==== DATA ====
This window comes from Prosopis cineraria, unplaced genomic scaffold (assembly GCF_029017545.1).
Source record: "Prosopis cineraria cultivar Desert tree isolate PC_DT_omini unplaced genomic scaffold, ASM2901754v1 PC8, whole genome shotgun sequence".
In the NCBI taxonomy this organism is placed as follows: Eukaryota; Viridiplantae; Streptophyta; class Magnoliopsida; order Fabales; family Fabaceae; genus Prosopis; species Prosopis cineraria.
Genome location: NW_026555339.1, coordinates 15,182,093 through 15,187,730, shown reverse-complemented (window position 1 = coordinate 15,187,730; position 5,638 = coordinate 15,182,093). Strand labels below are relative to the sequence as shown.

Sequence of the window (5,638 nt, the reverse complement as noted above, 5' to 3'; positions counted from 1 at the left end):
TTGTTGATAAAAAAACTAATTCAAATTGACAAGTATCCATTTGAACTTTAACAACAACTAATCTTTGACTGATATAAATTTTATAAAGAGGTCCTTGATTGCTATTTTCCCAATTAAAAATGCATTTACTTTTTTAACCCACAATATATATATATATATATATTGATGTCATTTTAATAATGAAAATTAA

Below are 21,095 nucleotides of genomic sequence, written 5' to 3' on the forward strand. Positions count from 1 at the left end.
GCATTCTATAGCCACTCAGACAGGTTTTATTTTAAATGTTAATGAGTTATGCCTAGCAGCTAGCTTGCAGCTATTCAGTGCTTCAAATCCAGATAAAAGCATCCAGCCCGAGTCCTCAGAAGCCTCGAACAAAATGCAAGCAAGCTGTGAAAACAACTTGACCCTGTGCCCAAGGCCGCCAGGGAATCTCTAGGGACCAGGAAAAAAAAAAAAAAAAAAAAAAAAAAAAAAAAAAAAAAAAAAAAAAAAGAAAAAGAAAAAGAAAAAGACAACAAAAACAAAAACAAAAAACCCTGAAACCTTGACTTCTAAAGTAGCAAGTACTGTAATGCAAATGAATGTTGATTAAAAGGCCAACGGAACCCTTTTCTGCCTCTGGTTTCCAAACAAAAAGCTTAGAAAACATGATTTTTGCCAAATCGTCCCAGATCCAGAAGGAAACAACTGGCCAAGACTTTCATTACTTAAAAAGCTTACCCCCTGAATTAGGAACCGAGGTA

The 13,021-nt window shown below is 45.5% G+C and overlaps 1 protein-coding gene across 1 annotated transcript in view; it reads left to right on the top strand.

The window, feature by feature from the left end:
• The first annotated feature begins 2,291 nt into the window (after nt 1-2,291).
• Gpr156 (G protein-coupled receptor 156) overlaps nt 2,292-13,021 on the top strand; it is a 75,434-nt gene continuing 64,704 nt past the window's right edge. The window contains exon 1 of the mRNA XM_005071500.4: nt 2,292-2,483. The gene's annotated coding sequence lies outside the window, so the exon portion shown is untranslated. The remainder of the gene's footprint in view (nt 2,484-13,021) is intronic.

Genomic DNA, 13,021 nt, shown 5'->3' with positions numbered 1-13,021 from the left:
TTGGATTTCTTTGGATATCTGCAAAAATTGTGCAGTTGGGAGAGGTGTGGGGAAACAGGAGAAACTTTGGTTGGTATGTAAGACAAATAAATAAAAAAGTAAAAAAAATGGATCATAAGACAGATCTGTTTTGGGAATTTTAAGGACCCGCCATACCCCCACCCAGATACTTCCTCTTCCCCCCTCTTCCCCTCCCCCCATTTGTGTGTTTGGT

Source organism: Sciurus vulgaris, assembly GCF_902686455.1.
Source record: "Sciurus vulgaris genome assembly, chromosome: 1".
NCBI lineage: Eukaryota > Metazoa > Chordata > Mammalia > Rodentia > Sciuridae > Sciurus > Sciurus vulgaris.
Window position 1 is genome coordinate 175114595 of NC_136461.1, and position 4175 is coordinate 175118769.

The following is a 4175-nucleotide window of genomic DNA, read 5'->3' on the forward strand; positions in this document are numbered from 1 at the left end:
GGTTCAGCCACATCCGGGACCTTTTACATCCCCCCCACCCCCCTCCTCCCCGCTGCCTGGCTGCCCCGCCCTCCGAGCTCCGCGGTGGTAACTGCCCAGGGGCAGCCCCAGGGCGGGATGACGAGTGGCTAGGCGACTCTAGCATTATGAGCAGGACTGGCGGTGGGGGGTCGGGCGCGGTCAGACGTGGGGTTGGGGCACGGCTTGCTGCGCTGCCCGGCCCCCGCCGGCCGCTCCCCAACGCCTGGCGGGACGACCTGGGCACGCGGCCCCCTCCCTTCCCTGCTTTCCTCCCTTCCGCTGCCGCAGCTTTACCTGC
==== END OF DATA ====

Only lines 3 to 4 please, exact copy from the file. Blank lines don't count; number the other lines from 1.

In the NCBI taxonomy this organism is placed as follows: Eukaryota; Viridiplantae; Streptophyta; class Magnoliopsida; order Fabales; family Fabaceae; genus Prosopis; species Prosopis cineraria.
Genome location: NW_026555339.1, coordinates 15,182,093 through 15,187,730, shown reverse-complemented (window position 1 = coordinate 15,187,730; position 5,638 = coordinate 15,182,093). Strand labels below are relative to the sequence as shown.